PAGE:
Date: 07-23-2006, 11:54 AM (1 of 5)
Does anyone have any comments or thoughts about the Singer 7422 Advance at Wal-Mart?
Would anyone here purchase this machine for their own use?
It has some cute decorative stitich options like star, vine, greek lines, etc.
I am worried about buying an electronic machine due to the the fear of something going wrong that can't be fixed easily. I guess I think of the mechanical ones as awsome workhorses that last for several generations.
What is the difference between the electronic and the computerized machines?
Thank for your insight and thoughts.
Member since: 04-14-2002
Total posts: 22
Date: 07-23-2006, 12:10 PM (2 of 5)
I've considered getting an inexpensive machine just for the decorative stitches. I have a workhorse for regular use but it doesn't do a lot of fancy stuff.
Member since: 12-09-2002
Total posts: 3883
From: Tom Land
Date: 07-23-2006, 01:50 PM (3 of 5)
As a rule, electronic machines are more dependable than mechanical ones.
That particular model is very rough running and not likely to hold up very long.
Do yourself a favor and look at machines elsewhere before buying.
Make sure you sew on the machine before buying.
Make sure you can get local training and service on the machine.
An Electronic machine is one that has printed circuit boards in place of moving parts. Among other advantages this greatly reduces the number of moving parts. Therefore there is less wear, fewer things to get out of adjustment, and a smoother running machine. Most of these machines capabilities are limited to what is on the PCB.
When speaking of a "Computerized" machine people are ussually speaking of the machines that will allow us to get very creative with them. Many of these machines can even be linked to a home computer to make it even more versatile.
As far as a true distinction by definition goes I don't think there is one.
I think we sometimes start using words because they sound good.
In the "60s they started using the term "Solid State" on some foot controls.
By definition in order to be "solid "state" tubes have to be replaced by electronic components. I have never seen a foot control with tubes, but "Solid State" was catchy and impressed people. Just as "Computerized" does today.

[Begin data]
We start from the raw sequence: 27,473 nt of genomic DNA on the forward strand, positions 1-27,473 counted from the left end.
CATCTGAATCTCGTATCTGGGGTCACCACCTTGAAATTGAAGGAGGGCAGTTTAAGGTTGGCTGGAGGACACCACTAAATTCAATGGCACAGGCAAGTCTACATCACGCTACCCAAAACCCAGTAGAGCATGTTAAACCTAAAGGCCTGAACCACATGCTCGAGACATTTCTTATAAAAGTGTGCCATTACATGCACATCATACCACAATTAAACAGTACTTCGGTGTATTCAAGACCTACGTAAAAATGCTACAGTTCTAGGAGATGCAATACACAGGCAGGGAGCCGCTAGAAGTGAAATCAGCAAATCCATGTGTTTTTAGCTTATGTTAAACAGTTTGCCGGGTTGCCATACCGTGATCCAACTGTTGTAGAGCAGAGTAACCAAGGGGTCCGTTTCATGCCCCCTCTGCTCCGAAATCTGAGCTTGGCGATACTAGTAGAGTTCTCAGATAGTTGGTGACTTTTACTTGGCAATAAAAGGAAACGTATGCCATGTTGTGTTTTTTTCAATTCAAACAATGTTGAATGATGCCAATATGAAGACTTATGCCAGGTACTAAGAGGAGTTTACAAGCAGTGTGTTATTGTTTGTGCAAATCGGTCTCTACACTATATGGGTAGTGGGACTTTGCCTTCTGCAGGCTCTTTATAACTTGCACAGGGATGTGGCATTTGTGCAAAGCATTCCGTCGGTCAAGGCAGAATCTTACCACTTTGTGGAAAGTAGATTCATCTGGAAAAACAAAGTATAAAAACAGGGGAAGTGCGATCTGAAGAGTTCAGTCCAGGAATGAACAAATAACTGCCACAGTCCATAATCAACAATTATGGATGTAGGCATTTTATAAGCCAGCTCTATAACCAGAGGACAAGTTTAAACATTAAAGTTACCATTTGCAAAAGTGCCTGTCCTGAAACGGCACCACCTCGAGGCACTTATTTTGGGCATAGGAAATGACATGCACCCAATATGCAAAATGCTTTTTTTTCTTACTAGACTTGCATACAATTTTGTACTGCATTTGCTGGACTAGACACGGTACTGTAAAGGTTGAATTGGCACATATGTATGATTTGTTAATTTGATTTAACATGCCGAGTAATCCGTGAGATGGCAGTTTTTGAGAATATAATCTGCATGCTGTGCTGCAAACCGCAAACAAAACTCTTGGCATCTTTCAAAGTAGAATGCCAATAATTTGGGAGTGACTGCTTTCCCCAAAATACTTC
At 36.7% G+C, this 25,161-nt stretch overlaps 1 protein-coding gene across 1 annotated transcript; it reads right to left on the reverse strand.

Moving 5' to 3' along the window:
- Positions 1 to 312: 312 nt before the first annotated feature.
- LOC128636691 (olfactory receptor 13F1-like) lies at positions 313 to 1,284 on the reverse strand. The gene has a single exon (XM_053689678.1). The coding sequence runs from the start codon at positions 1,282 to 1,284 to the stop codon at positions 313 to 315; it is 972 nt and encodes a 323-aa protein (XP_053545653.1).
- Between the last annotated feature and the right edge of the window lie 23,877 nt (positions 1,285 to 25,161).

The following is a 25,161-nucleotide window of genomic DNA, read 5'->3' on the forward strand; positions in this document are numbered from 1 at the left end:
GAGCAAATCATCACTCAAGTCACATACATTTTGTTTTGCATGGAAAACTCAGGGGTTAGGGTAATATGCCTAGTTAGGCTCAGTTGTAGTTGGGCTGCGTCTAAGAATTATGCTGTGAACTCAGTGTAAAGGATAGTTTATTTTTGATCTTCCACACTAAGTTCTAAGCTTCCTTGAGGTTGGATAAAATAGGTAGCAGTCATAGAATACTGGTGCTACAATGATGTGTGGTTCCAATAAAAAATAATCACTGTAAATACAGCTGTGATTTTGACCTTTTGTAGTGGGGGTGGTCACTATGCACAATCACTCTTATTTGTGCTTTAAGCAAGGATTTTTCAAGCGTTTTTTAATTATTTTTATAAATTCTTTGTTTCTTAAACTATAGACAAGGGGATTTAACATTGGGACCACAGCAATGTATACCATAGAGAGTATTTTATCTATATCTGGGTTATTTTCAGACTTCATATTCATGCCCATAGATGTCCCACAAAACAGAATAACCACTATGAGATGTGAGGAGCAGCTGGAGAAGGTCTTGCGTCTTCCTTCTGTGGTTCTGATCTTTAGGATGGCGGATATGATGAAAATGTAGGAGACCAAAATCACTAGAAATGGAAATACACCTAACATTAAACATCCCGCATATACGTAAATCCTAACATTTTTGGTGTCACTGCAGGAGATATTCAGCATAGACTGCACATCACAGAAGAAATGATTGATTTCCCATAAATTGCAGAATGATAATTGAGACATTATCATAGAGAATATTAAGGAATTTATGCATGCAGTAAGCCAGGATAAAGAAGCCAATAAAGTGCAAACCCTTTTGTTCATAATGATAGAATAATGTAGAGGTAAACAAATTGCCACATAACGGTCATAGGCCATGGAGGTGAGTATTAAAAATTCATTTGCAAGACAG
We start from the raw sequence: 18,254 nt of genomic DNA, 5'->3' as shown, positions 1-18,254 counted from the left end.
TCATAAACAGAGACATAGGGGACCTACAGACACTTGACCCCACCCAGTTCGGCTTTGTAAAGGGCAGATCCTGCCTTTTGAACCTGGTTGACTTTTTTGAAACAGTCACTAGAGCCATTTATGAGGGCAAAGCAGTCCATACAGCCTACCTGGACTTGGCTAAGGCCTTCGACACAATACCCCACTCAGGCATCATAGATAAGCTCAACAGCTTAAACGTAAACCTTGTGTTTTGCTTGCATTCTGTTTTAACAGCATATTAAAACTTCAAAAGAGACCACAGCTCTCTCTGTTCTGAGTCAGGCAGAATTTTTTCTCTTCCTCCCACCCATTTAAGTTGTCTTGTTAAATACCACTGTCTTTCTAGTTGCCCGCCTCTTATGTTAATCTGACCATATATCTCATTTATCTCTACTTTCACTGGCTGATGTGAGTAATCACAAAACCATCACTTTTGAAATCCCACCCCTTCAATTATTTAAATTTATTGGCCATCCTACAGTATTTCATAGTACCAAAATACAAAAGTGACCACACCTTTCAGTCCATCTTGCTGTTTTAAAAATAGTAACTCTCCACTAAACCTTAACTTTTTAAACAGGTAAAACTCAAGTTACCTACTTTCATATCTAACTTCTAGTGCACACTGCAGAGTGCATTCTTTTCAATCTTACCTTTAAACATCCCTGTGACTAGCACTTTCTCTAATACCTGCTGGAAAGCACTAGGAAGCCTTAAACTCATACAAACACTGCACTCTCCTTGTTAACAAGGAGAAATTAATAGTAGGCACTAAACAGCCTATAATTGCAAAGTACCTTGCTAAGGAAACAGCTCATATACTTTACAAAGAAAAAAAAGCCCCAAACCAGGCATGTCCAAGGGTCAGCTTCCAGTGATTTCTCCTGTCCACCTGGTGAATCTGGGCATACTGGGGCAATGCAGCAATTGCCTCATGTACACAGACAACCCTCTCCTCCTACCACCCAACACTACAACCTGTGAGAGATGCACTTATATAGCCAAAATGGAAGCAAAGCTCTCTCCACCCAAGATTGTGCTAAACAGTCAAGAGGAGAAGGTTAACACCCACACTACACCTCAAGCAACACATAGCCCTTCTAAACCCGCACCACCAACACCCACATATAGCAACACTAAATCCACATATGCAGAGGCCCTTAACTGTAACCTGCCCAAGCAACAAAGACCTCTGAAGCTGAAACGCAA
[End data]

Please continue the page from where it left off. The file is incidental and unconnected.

Have fun or don't do it, Tom
User: Tom Land
Member since: 09-21-2005
Total posts: 514
Date: 07-23-2006, 03:24 PM (4 of 5)
|I have a Pfaff 1475CD. I have had it since the first year it came out and it works beautifully still. I like to do freemotion machiine embroidery with all of my own designs and simply don't care about automatic embroidery, although I have a Deco 600 (Bernina) that I never use. The 1475 is just a great machine that does everything! And has spent very little time in the shop except for a yearly check-up. I wrote a book about techniques of freemotion embroidery and I am still selliing it on the internet to people who have discovered the fun of doing their own designs and threadpainting. It cost me what was a lot of money at the time I bought it but I have never regretted it and it does all my ordinary sewing as beautifully as the specialty stuff. I did custom sewing, mostly costumes and bridal, until I retired. Now I just sew for fun! And occasionally add some new designs to my book! I'm going to make a few new Christmas ornaments for all my grandchildren. MariLynntex||
Member since: 01-05-2006
Total posts: 107
Date: 07-23-2006, 09:17 PM (5 of 5)
I would never buy a sewing/embroidery/quilt machine outside of a dealer.
A- you don't know what you're getting.
B- there is NO support for repairs or learning.
C- they're usually cheaper than cheap and aren't worth the trouble to open the box.
Do yourself a favor and go to a dealer to see what THEY have, it might surprise you to see GOOD, SOLID, RELIABLE, USED machines for sale.
Member since: 09-06-2002
Total posts: 2414
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